2. While there has been more media coverage about domestic and gender-based violence since Rice’s 2014 incident, there has not been a significant change in how players’ careers are negatively affected by domestic violence allegations.

The NFL is sending mixed messages. It partners with organizations that support domestic violence victims, but allowed a team to give a record-shattering contract to Deshaun Watson after he settled with two dozen women who accused him of sexual misconduct. .

Sailofsky thinks he knows why these patterns repeat. In interviews with 30 people, including sports journalists and team employees, he noted that the talent of the accused player was typically considered a factor in how to discipline or whether to cut ties with the player completely.

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As he wrote in his paper, this is not the behavior of leagues that care about violence against women, but “increased societal and media attention to the issue may be causing organizations to focus more on creating the perception that they care” about it.

If you pay any attention to how teams deal with these issues, this should sound familiar. Buffalo’s Von Miller played games this season after being accused of domestic violence against his pregnant girlfriend (the charges were later dropped). Kansas City’s Charles Omenihu served a six-game suspension related to a domestic violence incident when he played for San Francisco, but it was served after the Chiefs had already signed him to a contract in the offseason. If you’re good enough, you can get the benefit of the doubt.

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This is not even the first time the Ravens have gone against their policy this season. Coach John Harbaugh said of Watson, in 2022, “what we decided [was] that we’re kind of zero tolerance. We’ve stayed away from that particular situation. I’m glad we have that policy.” But the Ravens also picked up running back Dalvin Cook for the playoff run this year — even though Cook has been in a protracted legal battle with an ex-girlfriend who accused him, with some galling photos, of abuse.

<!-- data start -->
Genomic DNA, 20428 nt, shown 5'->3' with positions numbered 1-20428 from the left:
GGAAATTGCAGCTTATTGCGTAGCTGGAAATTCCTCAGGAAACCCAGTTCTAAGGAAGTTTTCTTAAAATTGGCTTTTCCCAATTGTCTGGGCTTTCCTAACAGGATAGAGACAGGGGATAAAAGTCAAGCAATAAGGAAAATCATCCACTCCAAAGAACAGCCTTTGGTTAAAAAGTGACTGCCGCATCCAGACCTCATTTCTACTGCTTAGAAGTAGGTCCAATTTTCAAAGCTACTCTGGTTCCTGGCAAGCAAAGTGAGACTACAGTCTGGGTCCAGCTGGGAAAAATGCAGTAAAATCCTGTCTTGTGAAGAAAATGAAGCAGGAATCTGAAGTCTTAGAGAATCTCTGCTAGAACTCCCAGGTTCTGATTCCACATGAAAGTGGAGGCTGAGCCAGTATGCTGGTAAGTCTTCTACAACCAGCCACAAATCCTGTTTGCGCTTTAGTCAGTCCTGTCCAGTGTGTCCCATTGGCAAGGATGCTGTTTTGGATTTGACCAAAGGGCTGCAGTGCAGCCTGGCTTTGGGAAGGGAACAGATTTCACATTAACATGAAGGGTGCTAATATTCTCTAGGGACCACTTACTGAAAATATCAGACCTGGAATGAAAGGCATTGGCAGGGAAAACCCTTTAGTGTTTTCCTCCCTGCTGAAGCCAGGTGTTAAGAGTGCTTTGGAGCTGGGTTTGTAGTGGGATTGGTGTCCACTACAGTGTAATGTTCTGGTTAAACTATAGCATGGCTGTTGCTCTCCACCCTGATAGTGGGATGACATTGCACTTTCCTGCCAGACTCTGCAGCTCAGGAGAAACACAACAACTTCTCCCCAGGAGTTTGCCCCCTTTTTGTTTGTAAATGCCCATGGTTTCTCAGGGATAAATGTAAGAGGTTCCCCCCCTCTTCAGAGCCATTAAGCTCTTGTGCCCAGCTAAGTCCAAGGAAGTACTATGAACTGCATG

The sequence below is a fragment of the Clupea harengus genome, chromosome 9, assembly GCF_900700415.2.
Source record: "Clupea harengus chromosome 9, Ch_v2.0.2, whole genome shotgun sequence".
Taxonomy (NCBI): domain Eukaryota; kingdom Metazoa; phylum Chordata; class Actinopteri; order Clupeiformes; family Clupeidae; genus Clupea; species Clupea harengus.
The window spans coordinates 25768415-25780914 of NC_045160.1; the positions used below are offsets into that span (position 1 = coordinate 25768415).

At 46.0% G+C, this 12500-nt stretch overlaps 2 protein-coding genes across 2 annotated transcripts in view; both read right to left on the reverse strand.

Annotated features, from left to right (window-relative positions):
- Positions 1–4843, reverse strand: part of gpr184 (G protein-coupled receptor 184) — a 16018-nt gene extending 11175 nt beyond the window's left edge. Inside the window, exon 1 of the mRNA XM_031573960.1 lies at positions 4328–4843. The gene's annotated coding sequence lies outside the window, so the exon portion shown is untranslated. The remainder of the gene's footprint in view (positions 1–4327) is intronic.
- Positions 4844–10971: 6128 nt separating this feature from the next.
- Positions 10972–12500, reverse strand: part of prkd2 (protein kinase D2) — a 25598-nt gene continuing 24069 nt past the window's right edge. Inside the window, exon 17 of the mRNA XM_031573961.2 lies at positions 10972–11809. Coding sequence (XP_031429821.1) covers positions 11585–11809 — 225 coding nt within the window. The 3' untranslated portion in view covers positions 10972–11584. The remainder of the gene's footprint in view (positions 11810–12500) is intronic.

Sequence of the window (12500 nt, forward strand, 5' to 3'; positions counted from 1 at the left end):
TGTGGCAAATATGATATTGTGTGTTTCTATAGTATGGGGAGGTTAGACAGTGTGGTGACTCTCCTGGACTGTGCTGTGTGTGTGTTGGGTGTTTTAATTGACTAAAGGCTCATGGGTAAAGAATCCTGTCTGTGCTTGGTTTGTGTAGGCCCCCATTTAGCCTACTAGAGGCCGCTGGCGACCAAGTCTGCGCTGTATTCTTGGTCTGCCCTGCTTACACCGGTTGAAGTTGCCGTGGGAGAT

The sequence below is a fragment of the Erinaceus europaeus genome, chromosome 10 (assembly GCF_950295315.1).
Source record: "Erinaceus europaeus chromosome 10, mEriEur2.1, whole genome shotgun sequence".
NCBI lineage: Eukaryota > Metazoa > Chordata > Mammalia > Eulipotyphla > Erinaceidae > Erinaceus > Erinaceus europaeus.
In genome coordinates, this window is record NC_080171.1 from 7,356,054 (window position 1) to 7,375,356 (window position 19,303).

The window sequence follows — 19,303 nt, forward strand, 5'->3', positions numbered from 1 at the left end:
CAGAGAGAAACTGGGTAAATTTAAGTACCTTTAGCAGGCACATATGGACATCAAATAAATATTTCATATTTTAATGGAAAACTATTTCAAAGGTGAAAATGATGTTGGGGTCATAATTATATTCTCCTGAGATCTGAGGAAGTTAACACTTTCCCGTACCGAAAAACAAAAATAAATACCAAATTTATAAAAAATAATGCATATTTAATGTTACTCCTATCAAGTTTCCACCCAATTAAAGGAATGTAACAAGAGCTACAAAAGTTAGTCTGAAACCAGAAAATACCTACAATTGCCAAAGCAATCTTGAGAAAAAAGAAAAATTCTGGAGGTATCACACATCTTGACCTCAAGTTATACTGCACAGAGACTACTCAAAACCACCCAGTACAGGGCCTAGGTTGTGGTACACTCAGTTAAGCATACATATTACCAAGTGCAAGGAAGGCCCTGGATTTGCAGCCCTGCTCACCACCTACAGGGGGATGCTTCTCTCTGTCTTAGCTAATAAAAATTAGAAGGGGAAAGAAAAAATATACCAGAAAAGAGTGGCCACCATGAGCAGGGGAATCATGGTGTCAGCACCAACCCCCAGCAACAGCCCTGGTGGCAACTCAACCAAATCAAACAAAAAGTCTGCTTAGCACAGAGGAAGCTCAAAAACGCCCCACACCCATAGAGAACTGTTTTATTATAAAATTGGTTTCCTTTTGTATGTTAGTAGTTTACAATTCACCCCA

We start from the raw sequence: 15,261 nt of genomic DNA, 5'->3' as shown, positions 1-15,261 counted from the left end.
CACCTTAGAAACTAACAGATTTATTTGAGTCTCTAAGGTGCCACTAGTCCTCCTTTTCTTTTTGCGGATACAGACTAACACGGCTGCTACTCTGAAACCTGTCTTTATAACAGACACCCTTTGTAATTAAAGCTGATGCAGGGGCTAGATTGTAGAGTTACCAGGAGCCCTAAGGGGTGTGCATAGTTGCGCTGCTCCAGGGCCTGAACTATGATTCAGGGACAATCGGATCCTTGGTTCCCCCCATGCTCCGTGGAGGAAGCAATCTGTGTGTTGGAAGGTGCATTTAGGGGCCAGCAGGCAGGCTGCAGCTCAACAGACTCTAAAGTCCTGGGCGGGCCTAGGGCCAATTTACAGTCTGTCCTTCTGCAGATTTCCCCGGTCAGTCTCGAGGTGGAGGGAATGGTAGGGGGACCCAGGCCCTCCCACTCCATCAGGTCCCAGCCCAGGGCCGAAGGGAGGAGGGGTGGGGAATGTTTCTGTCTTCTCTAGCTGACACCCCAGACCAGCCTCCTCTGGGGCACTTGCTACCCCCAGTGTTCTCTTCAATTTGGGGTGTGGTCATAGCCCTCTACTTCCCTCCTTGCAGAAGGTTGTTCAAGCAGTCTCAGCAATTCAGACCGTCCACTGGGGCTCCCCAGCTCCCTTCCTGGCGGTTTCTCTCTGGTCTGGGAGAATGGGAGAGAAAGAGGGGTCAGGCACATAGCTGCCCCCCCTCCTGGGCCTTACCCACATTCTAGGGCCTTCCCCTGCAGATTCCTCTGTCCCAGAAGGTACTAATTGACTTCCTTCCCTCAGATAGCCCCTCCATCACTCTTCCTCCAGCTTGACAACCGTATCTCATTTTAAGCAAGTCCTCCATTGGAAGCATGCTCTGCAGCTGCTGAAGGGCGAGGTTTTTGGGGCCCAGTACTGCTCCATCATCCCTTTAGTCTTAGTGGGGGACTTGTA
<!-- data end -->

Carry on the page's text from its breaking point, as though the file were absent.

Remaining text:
All this calls into question whether the NFL and the Ravens are serious about combating domestic violence that stems from their own locker rooms. Domestic violence cases often hit dead ends because victims decline to file charges, and that raises a serious question if legal responsibility should be the only standard the NFL has.

There are many complicated facets to these issues, including that the NFL is under media scrutiny that many other workplaces aren’t, meaning an unfortunately common societal problem is spotlighted when their players are involved. The NFL is also largely composed of Black men, who as a group face stiffer criminal consequences and have less support in the legal system than their white counterparts.

But NFL players and teams also are rich and highly visible. The league’s personal conduct policy even says, “We are all held to a higher standard.” If the NFL took a true zero-tolerance domestic violence stance, Sailofsky said, it could be a powerful influence on other groups affected by the problem. As things are, the viewing base of the NFL — which set ratings records for the most recent Super Bowl — probably needs to agitate for this to happen. But if all fans care about is if their favorite players are on the field, then there might never be change.

“We can’t be surprised when we get decisions that value performance above all,” he told me. “We need to have more of a say in it — as academics, as journalists and fans — enough that it changes a team’s bottom line. We can have an impact.”

It’s on us to demand more if we want it, to ask questions that make us feel uncomfortable about our favorite teams and sports.

So here I am, asking. What is the Ravens’ zero-tolerance policy? What are its parameters? And how much does it matter when winning is on the line?

The police investigation seems to be over. But these questions still deserve answers.

Kyle joined The Baltimore Banner in 2023 as a sports columnist. He previously covered the L.A. Lakers for The Orange County Register and myriad sports at The Salt Lake Tribune. He’s a Mt. Hebron High and University of Maryland alum.